Collect to organize, search as last resort

As unique as each person is, so is each personal library. People organize information they need on a daily basis in what could be called a "personal library". Studies about personal search engines showed, that such a personal library is not only for storing, but also for organizing your daily work. If your library is well structured, you get an overview on your projects and current tasks. This is why structure is needed to organize the collected information, and a search engine to dig through a pile is not enough.

A personal library could be very small or quite large, it could spread across many disks and web applications or it could be kept in a single folder. However large or fragmented, we need to organize it. If we concentrate on personal file collections stored on personal computers, than we can observe some interesting facts about the way people work. From research studies we know that personal file libraries are often organized by project (for example "cid project" or "repair roof") or document type ("powerpoints", "photos").

Now it is tempting to ask: given good personal search engines, do I need to collect and organize or can I just search in a big pile of information?

File cabinet by redjar

Researchers have looked at this question and  found some interesting answers. Jaime Teevan and her team found out, that a personal library is not only a place to search information, but also a place where you can spend time. Similar to walking around in front of your living room bookshelf or the boxes in your attic, browsing through information is a quality on itself. The browsing and navigation within an information library can give you hints on where to look next, you start to orient yourself by the clues you see. This combination of navigation and orientation can be called "orienteering" and the study says:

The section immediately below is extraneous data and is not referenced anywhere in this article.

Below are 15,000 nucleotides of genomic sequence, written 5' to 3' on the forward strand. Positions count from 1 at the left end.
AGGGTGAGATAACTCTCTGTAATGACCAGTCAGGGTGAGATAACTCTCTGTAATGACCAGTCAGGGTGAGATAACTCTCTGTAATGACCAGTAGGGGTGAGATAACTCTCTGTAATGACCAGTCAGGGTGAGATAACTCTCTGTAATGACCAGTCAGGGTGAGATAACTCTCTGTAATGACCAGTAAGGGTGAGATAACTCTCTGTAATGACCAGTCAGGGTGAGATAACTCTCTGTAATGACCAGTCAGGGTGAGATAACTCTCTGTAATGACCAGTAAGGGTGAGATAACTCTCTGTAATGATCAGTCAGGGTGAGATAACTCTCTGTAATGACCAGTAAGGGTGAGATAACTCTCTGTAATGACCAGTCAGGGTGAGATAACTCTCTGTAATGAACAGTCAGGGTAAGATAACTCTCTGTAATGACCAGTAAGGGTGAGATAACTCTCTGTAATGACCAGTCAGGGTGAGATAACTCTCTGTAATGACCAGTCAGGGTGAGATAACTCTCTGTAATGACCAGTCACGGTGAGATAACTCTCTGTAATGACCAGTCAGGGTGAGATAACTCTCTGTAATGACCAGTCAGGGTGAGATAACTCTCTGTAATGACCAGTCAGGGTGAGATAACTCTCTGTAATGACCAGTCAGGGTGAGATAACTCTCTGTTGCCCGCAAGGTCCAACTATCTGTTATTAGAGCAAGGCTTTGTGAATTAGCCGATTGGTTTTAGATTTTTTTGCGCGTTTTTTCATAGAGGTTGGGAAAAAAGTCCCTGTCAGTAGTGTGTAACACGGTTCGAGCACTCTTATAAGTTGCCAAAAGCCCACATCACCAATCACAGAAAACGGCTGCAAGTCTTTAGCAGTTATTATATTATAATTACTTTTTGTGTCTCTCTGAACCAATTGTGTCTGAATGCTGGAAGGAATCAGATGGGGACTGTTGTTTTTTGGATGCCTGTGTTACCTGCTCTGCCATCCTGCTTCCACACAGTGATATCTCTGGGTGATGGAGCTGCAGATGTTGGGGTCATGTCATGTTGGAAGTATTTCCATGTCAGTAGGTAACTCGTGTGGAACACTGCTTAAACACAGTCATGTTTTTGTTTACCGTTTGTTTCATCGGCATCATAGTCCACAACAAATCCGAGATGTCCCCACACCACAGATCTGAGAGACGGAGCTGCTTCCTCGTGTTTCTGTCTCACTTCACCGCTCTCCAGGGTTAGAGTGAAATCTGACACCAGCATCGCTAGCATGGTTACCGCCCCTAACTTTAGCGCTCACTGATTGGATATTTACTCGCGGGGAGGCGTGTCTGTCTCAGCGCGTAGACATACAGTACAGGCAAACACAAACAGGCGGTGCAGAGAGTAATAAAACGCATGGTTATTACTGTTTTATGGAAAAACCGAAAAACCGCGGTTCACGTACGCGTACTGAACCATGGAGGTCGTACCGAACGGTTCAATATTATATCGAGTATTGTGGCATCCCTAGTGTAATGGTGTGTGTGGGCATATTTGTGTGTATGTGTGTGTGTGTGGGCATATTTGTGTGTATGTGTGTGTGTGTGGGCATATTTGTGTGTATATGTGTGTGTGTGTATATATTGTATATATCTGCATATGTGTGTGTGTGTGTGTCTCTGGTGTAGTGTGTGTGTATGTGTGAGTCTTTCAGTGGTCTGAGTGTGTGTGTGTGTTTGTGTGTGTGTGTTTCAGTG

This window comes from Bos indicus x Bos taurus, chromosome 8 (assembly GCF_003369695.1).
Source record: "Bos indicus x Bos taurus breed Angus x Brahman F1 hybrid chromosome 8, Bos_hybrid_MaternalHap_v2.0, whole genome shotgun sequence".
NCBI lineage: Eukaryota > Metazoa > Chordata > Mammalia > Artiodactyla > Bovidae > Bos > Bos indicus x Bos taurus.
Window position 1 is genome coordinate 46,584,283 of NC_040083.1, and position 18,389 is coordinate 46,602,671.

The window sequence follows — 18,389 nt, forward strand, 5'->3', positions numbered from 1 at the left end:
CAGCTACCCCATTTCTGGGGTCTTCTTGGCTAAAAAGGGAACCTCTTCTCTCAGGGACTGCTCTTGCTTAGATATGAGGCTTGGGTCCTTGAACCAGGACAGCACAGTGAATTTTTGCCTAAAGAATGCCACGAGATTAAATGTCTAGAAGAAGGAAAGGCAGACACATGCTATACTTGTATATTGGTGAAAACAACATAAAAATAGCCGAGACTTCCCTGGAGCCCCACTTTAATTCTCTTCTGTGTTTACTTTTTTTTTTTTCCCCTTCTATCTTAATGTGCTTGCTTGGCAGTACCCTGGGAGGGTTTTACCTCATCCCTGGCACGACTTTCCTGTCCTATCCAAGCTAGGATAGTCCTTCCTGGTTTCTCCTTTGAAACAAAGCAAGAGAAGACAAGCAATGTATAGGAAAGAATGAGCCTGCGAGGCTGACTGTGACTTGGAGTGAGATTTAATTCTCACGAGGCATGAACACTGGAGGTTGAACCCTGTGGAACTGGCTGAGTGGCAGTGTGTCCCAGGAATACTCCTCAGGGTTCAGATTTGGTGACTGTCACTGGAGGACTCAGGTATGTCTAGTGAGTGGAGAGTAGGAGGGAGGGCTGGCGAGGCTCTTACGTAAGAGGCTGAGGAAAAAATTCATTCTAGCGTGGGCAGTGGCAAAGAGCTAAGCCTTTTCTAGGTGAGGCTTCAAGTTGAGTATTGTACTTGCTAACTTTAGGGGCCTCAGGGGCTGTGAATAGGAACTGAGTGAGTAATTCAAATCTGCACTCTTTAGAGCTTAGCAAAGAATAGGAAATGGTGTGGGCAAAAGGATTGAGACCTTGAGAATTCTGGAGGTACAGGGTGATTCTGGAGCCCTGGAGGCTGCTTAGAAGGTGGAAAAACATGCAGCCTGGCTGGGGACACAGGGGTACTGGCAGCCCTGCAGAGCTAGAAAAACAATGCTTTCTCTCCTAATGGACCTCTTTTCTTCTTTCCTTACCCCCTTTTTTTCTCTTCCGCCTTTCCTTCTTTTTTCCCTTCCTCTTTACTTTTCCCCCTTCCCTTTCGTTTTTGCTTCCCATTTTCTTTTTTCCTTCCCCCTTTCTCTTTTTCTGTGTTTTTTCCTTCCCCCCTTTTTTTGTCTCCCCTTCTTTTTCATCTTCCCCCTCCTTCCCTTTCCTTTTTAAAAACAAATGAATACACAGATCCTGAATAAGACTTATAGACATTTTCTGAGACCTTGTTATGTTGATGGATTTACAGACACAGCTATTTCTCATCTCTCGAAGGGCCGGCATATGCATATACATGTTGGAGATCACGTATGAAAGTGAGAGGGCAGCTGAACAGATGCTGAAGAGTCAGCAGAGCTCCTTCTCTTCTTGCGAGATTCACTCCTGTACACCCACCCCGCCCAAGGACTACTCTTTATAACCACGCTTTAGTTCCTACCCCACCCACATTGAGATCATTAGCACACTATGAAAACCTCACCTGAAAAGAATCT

The relatively small steps taken in orienteering also appeared to allow participants to maintain a sense of where they were, helping them to feel in control, to know they were traveling in the right direction with the ability to backtrack, and to feel certain they had fully explored the space when unable find what they were looking for.

So a personal library is not only a place to find information, but also to travel and orient yourself. They also found out that people usually preferred to navigate first and tried the desktop search engine only after navigation did not work. There is a need for us humans to organize information in a way that lets us orienteer inside the library. People rely on folders and other ways to collect information. Another study by Ofer Bergman and others showed that improvements in commercial search engines don't seem to affect retrieval and storage. Improved search engines do not lead to reduced reliance on folders. One could say, that making the perfect search engine is not going to help you find information, because we prefer to use navigation instead of searching.

What does this mean for you?

If you are organizing your personal information library, you can benefit from a good structure of folders and you will be able to orienteer yourself within your library. If you want to start with this today, you may take this article about  efficient file management as input. If you do not organize yourself, you may even lose money. For collaborative work and if your library is very large and is fragmented over more than one application, even that may not work as expected, then a tool like Refinder may serve you better to organize your personal library.